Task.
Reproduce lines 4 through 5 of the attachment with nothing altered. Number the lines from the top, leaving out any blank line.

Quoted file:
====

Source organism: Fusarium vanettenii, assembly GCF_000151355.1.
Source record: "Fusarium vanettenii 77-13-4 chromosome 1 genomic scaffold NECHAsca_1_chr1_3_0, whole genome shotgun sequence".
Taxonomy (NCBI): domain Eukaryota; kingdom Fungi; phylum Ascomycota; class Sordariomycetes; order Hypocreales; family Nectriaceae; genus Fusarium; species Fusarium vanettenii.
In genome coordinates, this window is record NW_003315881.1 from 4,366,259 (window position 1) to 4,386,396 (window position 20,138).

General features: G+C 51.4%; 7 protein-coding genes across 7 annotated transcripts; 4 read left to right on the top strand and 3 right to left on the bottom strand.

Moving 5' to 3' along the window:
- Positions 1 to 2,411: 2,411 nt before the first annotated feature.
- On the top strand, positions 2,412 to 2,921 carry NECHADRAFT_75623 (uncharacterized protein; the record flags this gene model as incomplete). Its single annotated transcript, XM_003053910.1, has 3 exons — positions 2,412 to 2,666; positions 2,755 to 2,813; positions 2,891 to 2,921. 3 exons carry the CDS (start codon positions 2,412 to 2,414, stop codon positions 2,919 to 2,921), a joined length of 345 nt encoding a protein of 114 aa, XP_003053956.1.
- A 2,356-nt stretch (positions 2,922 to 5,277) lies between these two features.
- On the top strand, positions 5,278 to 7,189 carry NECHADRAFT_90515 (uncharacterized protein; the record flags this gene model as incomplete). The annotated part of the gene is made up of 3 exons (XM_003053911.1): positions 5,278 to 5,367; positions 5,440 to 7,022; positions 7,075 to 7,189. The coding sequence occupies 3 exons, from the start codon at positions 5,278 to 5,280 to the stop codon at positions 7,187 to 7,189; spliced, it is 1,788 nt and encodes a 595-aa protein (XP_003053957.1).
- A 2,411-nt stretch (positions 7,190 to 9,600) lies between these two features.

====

In genome coordinates, this window is record NW_003315881.1 from 4,366,259 (window position 1) to 4,386,396 (window position 20,138).

General features: G+C 51.4%; 7 protein-coding genes across 7 annotated transcripts; 4 read left to right on the top strand and 3 right to left on the bottom strand.